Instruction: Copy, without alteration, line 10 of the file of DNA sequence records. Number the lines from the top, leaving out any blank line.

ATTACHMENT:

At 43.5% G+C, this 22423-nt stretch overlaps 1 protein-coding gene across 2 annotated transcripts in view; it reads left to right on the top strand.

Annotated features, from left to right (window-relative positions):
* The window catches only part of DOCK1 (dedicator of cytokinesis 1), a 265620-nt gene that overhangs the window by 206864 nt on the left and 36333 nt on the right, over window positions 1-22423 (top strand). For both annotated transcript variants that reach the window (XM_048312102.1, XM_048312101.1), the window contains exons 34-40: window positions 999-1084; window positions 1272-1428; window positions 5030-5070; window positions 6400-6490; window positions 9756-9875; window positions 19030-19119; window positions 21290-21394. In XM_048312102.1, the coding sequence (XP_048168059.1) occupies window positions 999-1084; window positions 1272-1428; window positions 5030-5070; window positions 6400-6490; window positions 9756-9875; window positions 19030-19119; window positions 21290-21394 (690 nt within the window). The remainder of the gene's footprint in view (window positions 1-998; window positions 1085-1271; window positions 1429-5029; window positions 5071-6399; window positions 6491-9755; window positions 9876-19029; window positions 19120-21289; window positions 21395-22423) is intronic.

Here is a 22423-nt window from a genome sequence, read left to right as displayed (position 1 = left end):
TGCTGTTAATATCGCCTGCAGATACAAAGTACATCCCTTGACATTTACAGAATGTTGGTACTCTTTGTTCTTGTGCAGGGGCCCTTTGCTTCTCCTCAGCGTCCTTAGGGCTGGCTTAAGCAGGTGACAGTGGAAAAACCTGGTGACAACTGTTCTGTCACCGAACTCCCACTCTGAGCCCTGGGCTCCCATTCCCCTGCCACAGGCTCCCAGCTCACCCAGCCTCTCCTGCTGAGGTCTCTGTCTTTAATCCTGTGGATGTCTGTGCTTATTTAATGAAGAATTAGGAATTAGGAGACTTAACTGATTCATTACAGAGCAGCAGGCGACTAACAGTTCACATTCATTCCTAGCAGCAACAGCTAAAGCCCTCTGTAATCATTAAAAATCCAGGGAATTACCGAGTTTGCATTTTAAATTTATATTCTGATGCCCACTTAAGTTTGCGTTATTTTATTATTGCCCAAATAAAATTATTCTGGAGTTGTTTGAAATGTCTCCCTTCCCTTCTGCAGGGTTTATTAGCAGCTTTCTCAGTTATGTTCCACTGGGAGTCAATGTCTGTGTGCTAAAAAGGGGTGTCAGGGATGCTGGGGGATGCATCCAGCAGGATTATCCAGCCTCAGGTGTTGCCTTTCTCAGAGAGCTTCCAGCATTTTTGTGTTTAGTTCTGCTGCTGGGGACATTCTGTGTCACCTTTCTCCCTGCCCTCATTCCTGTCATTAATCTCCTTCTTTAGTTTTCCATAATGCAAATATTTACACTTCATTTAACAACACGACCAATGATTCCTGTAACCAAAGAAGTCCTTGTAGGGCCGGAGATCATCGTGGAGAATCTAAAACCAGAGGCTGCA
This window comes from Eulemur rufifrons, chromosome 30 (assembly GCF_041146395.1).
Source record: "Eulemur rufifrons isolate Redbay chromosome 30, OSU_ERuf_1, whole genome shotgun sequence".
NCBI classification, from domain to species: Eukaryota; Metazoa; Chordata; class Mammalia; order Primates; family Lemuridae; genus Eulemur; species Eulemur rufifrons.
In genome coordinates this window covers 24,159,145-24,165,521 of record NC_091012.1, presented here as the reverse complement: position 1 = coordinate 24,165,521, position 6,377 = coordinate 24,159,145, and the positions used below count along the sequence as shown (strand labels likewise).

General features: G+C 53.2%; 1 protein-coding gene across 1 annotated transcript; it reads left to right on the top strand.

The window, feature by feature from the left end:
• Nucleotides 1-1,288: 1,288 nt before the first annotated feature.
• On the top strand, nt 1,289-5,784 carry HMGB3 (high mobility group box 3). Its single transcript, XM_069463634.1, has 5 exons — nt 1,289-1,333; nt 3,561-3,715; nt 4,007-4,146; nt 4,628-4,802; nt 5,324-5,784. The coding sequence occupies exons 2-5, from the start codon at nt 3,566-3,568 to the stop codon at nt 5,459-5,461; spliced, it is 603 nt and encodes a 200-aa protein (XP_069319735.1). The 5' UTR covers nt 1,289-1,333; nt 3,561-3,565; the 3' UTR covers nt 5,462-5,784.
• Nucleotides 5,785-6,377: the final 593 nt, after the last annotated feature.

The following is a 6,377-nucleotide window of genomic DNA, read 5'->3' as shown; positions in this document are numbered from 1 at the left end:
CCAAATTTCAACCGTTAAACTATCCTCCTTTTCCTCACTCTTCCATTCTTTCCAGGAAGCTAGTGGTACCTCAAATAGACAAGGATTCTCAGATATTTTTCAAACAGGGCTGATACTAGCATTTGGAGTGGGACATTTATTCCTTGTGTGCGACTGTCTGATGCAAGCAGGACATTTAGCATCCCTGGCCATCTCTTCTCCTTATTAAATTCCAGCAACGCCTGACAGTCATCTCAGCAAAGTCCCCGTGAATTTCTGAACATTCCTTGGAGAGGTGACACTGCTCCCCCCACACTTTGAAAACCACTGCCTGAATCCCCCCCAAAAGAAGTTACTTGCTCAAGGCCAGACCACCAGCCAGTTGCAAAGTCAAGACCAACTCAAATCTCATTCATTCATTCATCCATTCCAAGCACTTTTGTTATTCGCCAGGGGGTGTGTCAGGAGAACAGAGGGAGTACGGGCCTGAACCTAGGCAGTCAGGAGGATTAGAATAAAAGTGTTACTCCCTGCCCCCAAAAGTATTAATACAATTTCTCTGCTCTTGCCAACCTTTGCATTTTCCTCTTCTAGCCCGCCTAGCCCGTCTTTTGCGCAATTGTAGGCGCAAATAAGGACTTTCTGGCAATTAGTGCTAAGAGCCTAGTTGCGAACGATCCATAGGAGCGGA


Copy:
General features: G+C 53.2%; 1 protein-coding gene across 1 annotated transcript; it reads left to right on the top strand.